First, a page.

The Mark diaries

 

October 24, 1991

WINNIPEG: Mark[1] told me today he was HIV positive. We were in his car; he was giving me a ride to a radio interview about the Evy book[2]. We stopped at a gas station so he could fill up, but when he got back into the car he didn’t start it, he just kept us sitting there beside the pumps. “I just got some bad news,” he said. “Though you probably guessed.” It was a quarter to nine: the morning rush was still on, and people in the gas line were honking. I had no idea what he was talking about. Continue reading

Hugh Hanson Davidson: evergreen

 

Composer, arts activist, arts patron, philanthropist, music advisor, music critic,  traveller, raconteur, spiritual seeker. Born May 27, 1930, in Montreal, died Victoria, B.C. July 14, 2014, of complications following heart surgery, aged 84.

 

The qualities that people loved about Hugh were his generosity, his gregariousness and his gratitude for the joys of a life in art. They spilled onto you as a kind of blessing: he was the genial uncle who could always make you feel better. Uncle Hugh, not just to the family, but to us all. He was always happy to do what he could to increase the store of beauty and goodness in the world. Continue reading

The crisis in criticism.2

So can anyone be a critic?

When I was on the board of the Canada Council for the Arts, the country’s chief arts grant-giving agency, close to two decades ago, it was occasionally suggested that we should put “an ordinary member of the public” on each of the peer juries that had the job of saying who should or shouldn’t get grants.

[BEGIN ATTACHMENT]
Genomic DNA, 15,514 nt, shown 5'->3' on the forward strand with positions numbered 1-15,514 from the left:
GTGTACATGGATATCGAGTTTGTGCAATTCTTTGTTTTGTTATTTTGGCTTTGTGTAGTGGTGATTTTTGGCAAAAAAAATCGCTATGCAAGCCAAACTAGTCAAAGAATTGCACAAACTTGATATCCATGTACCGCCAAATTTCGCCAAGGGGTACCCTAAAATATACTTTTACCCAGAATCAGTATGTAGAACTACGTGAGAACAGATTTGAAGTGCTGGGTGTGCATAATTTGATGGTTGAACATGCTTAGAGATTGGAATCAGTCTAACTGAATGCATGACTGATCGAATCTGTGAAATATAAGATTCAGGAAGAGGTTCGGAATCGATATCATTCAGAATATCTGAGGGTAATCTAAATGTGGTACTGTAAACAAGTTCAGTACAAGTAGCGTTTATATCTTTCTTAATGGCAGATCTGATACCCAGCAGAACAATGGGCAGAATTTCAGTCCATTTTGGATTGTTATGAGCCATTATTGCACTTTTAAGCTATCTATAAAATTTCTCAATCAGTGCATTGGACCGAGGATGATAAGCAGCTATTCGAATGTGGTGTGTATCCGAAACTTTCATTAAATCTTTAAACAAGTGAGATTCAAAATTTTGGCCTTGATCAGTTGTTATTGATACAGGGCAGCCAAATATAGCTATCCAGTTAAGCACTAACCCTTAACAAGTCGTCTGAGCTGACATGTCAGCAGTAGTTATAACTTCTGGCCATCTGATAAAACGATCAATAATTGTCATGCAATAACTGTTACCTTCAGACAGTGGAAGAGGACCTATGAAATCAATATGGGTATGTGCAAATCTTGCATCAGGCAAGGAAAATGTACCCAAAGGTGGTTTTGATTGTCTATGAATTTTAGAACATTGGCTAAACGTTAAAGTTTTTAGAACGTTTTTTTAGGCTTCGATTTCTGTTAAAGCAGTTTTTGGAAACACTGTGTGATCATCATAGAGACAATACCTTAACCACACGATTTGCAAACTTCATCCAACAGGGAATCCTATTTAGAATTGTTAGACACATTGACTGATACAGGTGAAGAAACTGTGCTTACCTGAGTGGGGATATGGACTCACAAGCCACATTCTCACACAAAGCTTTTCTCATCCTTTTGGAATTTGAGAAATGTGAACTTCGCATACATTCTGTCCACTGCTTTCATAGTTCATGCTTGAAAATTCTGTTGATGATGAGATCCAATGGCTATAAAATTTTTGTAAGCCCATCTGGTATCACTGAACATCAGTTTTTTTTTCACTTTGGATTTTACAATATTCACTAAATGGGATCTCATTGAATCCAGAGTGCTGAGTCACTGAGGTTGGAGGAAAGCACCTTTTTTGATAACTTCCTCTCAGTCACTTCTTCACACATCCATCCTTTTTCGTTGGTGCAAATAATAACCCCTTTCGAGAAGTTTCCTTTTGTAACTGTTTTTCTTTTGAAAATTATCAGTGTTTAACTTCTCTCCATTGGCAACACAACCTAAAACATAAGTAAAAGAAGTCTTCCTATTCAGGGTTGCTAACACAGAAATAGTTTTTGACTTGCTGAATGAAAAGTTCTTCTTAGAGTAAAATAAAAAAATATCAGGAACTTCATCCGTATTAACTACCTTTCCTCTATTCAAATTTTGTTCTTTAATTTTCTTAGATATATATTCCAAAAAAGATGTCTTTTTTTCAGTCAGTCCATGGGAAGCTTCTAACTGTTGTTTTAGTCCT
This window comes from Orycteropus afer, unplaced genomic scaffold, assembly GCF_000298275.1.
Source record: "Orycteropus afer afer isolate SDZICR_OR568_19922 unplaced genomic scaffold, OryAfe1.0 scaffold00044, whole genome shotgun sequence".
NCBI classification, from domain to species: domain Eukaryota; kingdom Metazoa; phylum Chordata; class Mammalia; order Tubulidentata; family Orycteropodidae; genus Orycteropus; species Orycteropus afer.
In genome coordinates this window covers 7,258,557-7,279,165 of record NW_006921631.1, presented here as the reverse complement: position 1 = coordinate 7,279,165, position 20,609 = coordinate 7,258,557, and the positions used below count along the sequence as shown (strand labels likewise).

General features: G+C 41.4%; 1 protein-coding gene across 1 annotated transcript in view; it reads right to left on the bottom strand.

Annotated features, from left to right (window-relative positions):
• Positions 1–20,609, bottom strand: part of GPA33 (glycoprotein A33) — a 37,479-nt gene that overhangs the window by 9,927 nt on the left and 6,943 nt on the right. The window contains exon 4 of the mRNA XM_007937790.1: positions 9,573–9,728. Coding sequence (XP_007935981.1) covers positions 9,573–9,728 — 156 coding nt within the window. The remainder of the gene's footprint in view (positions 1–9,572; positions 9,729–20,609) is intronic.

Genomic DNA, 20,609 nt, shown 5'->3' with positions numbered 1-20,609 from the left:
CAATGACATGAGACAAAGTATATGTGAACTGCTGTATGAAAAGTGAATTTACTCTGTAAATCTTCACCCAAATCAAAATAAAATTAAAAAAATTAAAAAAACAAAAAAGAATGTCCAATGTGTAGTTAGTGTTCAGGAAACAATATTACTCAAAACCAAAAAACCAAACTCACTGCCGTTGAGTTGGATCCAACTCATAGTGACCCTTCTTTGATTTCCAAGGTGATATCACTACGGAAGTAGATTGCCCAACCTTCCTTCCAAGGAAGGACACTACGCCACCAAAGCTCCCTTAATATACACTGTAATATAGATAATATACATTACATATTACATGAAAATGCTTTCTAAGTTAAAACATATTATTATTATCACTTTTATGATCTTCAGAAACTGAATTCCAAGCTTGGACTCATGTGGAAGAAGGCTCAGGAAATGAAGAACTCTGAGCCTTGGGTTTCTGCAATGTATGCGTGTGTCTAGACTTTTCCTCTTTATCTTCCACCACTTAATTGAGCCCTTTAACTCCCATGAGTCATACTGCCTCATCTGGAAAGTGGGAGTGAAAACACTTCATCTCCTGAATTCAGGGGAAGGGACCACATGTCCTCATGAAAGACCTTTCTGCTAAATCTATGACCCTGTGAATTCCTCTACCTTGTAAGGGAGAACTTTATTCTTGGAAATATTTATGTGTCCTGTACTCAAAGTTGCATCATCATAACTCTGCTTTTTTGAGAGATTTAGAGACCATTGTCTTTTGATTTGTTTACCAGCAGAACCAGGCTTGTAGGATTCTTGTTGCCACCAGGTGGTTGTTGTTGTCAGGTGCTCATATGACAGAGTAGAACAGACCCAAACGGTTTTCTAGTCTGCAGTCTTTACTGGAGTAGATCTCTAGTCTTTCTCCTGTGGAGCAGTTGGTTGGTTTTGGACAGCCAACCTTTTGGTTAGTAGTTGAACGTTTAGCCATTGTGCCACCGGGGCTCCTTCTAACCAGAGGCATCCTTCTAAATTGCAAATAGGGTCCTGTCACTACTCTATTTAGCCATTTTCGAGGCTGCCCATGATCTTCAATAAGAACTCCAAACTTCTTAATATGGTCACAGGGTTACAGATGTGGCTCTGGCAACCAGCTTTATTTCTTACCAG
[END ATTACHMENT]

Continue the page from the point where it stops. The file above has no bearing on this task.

It was an idea with the smell of democracy about it—the general public, after all, was theoretically the intended audience for the work that was under adjudication. Wouldn’t it be useful to hear the voice of the potential consumer? Wouldn’t that help to balance out the special interests and the artsy theorists more interested in experiment and new directions than box-office success? Continue reading

The crisis in criticism.1

 

1: The critic is dead—long live the critic

 We have seen a great deal of public hand-wringing in recent years over the so-called death of criticism. In an age of instant access to the Internet, it seems that everyone’s a critic.What does it matter that you can’t spell, can’t construct a sentence, and quite often don’t know what you’re talking about? Your words are in print on-line, and that in itself seems to invest them with a miraculous credibility. Who wants to think about anything in depth when 140 characters—reductionist thinking in a virtual nutshell—is all you need to get an audience? Who needs critics?

Good or bad, all this? It depends.

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Mavor Moore: made in Canada

 

January 6, 2007: VICTORIA, B.C.: We gathered here today to say goodbye to Mavor Moore, who died just before Christmas. I was privileged to be one of the people he wanted to speak. When his wife Sandra asked me for a title for my little talk, I sent back a note saying: what about “From Thaw to flood: defrosting the soul of a cold country”? She e-mailed back: “Cool.” Continue reading